Fran­tic Zuma’s last bid

The pres­i­dent’s high court ef­fort to try to dic­tate the terms of the state cap­ture probe reeks of le­gal des­per­a­tion

CityPress - - Voices - Tebogo Khaas voices@city­press.co.za Khaas is a busi­ness­man and po­lit­i­cal com­men­ta­tor

As Pres­i­dent Ja­cob Zuma me­an­ders to­wards his po­lit­i­cal twi­light, he has un­doubt­edly be­come a des­per­ate old man who serves a clear and present dan­ger to our democ­racy. Let me ex­plain. With the Rus­sian eco­nomic hit­men os­ten­si­bly in town to col­lect their pound of flesh, Zuma’s in­creas­ing loss of grip on the lev­ers of po­lit­i­cal power and his de­scent into a le­gal quandary have thrust our con­sti­tu­tional democ­racy into mor­tal dan­ger.

The true ex­tent of Zuma’s in­debt­ed­ness to those he is be­holden to, and the dam­age he has caused to this na­tion’s po­lit­i­cal econ­omy, will prob­a­bly never be fully es­tab­lished nor pub­licly known, at least not in our life­time.

On the one hand, if his play­ing mu­si­cal chairs with ap­point­ments at Trea­sury and the depart­ment of en­ergy are anything to go by, Zuma seems to be in deep trou­ble as he seeks to sa­ti­ate prom­ises he made to de­liver on a nu­clear deal.

Through what is ev­i­dently a des­per­ate ef­fort at en­sur­ing that the fis­cus con­tin­ues to bleed, be­cause of ex­or­bi­tant spend­ing on a nu­clear en­ergy project that South Africa’s econ­omy does not need and that its tax­pay­ers can­not af­ford, Zuma has in­stalled his acolytes at both de­part­ments in an at­tempt to keep his part of his cor­rupt deal­ings with foreign in­ter­ests.

On the other hand, he was re­cently dealt a se­vere le­gal blow when the Supreme Court of Ap­peal evis­cer­ated his hopes of staving off his pros­e­cu­tion on graft charges he has ex­pended his pres­i­dency at­tempt­ing to evade.

In this in­stance, Zuma as­ton­ished all and sundry with his stun­ning 11th hour con­ces­sion that the Na­tional Pros­e­cut­ing Author­ity had acted un­law­fully when it dis­con­tin­ued his pros­e­cu­tion on graft charges he faced prior to his as­cen­sion to the high­est of­fice in the land.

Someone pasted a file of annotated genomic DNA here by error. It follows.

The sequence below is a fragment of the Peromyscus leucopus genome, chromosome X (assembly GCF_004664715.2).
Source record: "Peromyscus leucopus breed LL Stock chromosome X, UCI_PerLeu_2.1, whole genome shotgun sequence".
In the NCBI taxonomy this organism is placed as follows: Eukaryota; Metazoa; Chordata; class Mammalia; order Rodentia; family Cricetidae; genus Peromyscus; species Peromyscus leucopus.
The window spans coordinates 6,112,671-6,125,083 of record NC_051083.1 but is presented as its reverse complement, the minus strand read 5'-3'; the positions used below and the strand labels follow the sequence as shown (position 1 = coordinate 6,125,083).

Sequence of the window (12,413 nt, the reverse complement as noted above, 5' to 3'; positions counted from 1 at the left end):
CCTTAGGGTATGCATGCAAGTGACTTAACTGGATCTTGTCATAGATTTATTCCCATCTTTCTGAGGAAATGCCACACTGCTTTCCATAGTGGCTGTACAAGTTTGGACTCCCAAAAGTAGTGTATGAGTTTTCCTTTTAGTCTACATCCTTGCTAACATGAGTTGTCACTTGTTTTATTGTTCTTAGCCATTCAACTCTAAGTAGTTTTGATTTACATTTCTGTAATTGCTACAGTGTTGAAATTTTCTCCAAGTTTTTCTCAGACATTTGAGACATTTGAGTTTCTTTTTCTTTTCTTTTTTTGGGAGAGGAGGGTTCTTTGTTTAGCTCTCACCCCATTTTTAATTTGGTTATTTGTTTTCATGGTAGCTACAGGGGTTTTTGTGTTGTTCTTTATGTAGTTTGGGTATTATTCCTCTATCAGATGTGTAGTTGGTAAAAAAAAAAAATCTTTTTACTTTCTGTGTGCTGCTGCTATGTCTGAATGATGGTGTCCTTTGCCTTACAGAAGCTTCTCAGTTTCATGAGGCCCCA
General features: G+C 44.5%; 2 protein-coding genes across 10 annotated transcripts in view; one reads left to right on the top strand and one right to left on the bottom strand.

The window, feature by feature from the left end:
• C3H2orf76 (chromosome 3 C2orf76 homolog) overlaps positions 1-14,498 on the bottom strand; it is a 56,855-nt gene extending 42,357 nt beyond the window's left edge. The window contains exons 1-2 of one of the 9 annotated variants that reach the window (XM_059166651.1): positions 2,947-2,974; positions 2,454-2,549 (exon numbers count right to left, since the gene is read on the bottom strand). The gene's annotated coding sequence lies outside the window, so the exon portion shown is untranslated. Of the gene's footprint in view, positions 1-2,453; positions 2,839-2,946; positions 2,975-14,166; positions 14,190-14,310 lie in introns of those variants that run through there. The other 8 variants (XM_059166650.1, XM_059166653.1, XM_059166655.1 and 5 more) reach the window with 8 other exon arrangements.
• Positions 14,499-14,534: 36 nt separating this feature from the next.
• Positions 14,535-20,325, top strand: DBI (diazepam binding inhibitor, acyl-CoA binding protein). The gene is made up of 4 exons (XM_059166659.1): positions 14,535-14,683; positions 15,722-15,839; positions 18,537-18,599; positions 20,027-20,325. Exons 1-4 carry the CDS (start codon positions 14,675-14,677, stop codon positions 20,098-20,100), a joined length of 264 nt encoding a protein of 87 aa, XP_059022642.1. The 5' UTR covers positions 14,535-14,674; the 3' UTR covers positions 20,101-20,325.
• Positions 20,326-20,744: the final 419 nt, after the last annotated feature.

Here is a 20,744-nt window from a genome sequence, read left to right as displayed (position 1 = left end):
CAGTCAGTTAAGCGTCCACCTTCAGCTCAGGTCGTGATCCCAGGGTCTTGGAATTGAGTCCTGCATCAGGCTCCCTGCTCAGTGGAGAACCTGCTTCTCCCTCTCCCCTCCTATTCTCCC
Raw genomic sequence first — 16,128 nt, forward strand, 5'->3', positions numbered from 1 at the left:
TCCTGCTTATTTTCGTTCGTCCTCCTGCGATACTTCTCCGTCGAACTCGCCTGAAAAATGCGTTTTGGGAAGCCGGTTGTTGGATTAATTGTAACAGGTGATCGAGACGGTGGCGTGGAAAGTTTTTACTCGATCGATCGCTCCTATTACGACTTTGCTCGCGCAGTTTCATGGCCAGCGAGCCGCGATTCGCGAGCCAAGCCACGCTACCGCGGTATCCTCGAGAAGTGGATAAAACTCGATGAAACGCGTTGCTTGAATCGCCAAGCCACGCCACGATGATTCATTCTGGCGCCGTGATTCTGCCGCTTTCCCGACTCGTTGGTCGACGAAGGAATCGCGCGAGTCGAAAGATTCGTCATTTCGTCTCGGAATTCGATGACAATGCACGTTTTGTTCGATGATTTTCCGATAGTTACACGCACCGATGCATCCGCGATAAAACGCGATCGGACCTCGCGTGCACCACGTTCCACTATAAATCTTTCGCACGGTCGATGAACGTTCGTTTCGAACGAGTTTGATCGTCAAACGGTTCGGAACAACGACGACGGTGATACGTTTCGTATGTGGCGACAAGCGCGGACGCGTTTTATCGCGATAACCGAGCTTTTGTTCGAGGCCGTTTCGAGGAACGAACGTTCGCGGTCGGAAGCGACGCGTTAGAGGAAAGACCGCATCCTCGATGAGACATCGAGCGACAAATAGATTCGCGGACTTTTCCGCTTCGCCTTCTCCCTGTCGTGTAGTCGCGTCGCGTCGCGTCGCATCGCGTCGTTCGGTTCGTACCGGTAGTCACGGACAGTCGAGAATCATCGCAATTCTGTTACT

Com­pound­ing his le­gal woes is the Pub­lic Pro­tec­tor’s State of Cap­ture re­port, in which she com­pelled him to es­tab­lish a ju­di­cial com­mis­sion of in­quiry aimed at un­cov­er­ing the ex­tent of the rot un­der his di­rec­tion and the Gupta fam­ily’s role in it.

Although Zuma has sought to in­val­i­date said re­port through the High Court in Pre­to­ria, his sub­mis­sions to that court and pub­lic ex­hor­ta­tions in this re­gard are man­i­festly fan­tas­ti­cal.

Firstly, while he pub­licly com­mit­ted to the estab­lish­ment of the com­mis­sion of in­quiry, his de­mands that he ap­point the com­mis­sioner and that the in­quiry ex­clude him are morally and legally per­plex­ing.

The sham of the Ser­iti com­mis­sion into the arms deal, for which he ap­pointed the com­mis­sioner while im­pli­cated in con­duct it in­ves­ti­gated, is still fresh and re­ver­ber­ates pal­pa­bly in the pub­lic mind.

It is im­pos­si­ble to delink Zuma’s con­nec­tion with those im­pli­cated along­side him from al­le­ga­tions of state cap­ture. Un­like as it tran­spired with the pros­e­cu­tion and sub­se­quent con­vic­tion of his for­mer fi­nan­cial ad­viser, Sch­abir Shaik, for cor­rup­tion, any proper in­ves­ti­ga­tion of im­pro­pri­ety on the part of his and his acolytes will ne­ces­si­tate that Zuma come un­der scru­tiny as well.

Zuma is al­leged to have played a cen­tral role in state cap­ture. He is ac­cused of ac­tively aid­ing and abet­ting state cap­ture by abus­ing his of­fice as pres­i­dent of the repub­lic.

Se­condly, he’s call for a com­mis­sion of in­quiry that would in­cor­po­rate malfea­sance com­mit­ted dur­ing the apartheid era, is an at­tempt to fur­ther de­lay or even com­pletely evade scru­tiny and pos­si­ble pros­e­cu­tion.

Lest we for­get, re­me­dial ac­tion or­dered by for­mer Pub­lic Pro­tec­tor Thuli Madon­sela is a con­se­quence of spe­cific com­plaints laid with her of­fice per­tain­ing to Zuma’s and his sup­port­ers’ con­duct dur­ing his term in of­fice.

It is worth not­ing that Zuma failed to co­op­er­ate with Madon­sela dur­ing her in­ves­ti­ga­tion as he avoided re­spond­ing fully to her ques­tions. How could the pub­lic now trust him and ac­cept his sud­den epiphany and dis­cov­ery of con­science when he of­fers to sub­ject him­self to an in­ves­ti­ga­tion by the new Pub­lic Pro­tec­tor?